Using PowerPoint to create SharePoint Themes

Something interesting I learned recently about SharePoint 2010 was the fact that you can use powerpoint themes as sharepoint themes.


1. Open PowerPoint (I’m using PowerPoint 2007)
2.  Under the “Design” tab, choose a theme and specify your preferred color schema

3. Save the file in “Office Theme” (*.thmx) format
4. Navigate to the site settings of your SharePoint site collection and go to the Themes gallery
5. Click “Upload Document” from the ribbon and upload the theme file that you previously saved – you should now see your theme within the Theme gallery
6.  Go back to site settings and click “Site theme” under the “Look and Feel” category to change the site theme
7. You should now be able to select the theme you uploaded and even further customize the colors/fonts.

8. Once you apply your theme, you should see the changes!



SPC2011: How the SharePoint Dev Team Troubleshoots Performance and Reliability

Notes from the SharePoint Conference 2011
Session:  How the SharePoint Dev Team Troubleshoots Performance and Reliability


  • captures performance
  • have one outer monitored scope to identify code
  • wrap calls to external code in monitored scope
  • specify SQL & SPRequestCounter
  • do not use in a for loop (due to resources)

Developer Dashboard

  • Can include SPMonitored scopes (unless its for sandbox)
  • Includes header and trace information

Caveats to the Developer Dashboard

  • available to all site administrators
  • trace logs may contain sensitive information
  • Only for aspx – not with ajax, scripts, office rich clients requests

Usage database

  • IIS logs
  • timer job executions
  • event logs
  • SQL queries (blocking, deadlock)

Caveats to Usage database

  • 7 day retention default (can change)
  • failed requests wont appear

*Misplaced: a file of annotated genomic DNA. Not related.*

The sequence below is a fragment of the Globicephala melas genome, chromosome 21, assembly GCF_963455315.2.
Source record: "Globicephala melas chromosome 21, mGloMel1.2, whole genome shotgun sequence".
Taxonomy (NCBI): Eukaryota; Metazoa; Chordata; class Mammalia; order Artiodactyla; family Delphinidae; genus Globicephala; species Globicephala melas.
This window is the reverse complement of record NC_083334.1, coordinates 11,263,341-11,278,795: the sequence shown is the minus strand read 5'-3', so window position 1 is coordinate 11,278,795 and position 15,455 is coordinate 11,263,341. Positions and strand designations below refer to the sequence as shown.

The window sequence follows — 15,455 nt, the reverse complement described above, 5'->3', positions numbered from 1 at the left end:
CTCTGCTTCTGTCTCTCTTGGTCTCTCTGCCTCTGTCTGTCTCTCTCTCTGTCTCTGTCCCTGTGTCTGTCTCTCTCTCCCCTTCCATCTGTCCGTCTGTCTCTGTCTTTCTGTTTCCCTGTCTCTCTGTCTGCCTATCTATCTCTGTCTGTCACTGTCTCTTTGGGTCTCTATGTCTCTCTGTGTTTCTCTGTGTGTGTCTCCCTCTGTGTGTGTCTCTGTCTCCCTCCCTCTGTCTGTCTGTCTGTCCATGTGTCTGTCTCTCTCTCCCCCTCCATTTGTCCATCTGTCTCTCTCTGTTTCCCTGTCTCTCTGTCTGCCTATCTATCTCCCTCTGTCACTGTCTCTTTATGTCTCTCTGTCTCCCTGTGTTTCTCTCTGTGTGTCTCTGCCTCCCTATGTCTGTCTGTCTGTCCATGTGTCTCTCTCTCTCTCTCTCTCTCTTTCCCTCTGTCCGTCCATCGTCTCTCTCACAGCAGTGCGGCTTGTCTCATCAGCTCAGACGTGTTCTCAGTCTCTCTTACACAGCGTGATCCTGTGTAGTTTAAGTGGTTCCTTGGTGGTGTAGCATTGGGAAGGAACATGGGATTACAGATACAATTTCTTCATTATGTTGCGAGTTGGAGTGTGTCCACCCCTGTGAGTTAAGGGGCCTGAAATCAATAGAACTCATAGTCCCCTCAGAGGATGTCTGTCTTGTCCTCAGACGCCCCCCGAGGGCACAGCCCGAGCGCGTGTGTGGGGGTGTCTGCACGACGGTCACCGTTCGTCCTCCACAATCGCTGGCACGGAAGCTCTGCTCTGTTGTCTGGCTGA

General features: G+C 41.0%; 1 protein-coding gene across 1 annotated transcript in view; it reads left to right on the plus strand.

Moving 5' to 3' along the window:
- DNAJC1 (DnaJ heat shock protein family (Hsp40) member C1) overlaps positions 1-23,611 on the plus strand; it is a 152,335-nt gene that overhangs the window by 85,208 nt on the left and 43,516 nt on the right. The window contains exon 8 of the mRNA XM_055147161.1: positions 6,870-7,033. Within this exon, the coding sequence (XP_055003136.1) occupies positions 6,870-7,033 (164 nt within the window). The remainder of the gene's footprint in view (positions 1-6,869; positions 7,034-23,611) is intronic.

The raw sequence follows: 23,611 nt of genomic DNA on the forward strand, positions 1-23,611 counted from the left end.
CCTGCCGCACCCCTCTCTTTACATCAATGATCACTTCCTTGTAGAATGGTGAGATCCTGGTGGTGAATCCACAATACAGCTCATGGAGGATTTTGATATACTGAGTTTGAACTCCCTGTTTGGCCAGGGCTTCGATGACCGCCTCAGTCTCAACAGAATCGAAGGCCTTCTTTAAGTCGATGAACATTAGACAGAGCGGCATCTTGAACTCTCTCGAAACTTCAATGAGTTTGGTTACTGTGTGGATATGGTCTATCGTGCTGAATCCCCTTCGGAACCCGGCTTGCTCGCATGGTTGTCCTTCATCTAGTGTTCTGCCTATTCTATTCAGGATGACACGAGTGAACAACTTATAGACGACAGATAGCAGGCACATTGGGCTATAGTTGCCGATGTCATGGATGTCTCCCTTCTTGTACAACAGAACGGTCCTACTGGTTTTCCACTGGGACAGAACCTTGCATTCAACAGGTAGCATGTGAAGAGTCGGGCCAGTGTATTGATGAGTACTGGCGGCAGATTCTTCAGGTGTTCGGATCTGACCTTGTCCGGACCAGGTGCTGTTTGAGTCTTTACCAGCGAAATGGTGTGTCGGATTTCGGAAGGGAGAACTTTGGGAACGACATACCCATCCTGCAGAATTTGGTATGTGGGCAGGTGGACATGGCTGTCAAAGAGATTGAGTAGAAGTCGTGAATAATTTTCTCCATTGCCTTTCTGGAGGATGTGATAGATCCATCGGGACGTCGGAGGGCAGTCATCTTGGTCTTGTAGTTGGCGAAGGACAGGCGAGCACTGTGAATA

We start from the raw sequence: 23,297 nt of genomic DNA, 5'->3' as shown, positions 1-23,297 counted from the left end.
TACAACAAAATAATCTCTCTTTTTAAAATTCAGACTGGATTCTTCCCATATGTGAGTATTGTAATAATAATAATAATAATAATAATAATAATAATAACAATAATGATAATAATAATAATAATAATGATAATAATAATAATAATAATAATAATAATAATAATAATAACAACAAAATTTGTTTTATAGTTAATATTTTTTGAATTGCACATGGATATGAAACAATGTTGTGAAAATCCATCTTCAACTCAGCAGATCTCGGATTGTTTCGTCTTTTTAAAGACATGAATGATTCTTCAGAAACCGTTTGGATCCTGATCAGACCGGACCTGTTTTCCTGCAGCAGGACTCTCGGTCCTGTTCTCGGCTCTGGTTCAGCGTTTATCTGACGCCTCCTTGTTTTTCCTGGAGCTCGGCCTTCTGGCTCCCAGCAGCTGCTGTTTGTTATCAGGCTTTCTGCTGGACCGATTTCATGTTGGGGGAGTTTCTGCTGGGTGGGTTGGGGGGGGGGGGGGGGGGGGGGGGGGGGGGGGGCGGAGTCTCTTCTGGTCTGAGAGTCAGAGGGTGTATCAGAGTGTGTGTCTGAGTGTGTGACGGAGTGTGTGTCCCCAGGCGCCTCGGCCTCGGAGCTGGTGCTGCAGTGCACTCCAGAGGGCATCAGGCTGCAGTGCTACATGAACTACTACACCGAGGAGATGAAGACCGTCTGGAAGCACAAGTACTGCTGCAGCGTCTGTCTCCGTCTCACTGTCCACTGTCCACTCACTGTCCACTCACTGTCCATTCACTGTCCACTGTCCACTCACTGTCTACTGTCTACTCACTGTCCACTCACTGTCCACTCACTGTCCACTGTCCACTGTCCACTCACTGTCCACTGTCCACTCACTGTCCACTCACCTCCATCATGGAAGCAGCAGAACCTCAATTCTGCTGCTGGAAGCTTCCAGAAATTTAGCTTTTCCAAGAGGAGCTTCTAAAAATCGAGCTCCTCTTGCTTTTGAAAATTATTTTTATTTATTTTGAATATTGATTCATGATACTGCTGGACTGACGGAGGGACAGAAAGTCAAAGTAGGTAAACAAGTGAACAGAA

• SQL is costly for usage
  • only works for single farm

SPDiagnostic Studio 2010

  • troubleshoot visually

Caveats to SPDiagnostic Studio 2010

  • built for internal
  • not ideal for monitoring
  • good for bug finding/exploration

SPC2011: Best Practices from the Field: Managing Corporate Metadata and Taxonomies

Notes from the SharePoint Conference 2011
Session:  Best Practices from the Field: Managing Corporate Metadata and Taxonomies
  • Terms – max: 7 levels deep
  • managed metadata can be imported
  • Content Type Syndication (this is new) – federated service for reusing content types across the enterprise
  • Design Best Practices

– define purpose of taxonomy
– avoid deeply nested taxonomies: start with 2-3
– do not underestimate the time for prep

  •  Technical

– Translate business requirements to sharepoint capabilities
– understand limits (max level = 7, max term sets in term store = 100, max terms in termset = 30,000, max terms in term store = 1,000,000)
– multilingual consideration

  • Business Best Practices

– Identify ownership
– Keep it simple
– factor ongoing maintenance
– identify change control protocol
– define governance

  • Challenges: Life science area

– complex process to ensure traceability for FDA audit
– patent expiration
– drug discovery
– account for regulatory compliance and record retention

SPC2011: Best Practices for User Profiles

Notes from the SharePoint Conference 2011
Session: Best Practices for User Profiles

1. Don’t  enable personal sites just for search

2. Host mysites on its own web application

3. Don’t create personal sites ahead of time

4. Encourage users to observe and use existing tags -> consistency
*FAST search does not index social tags

5. Enable metadata keywords
– list settings > metadata publishing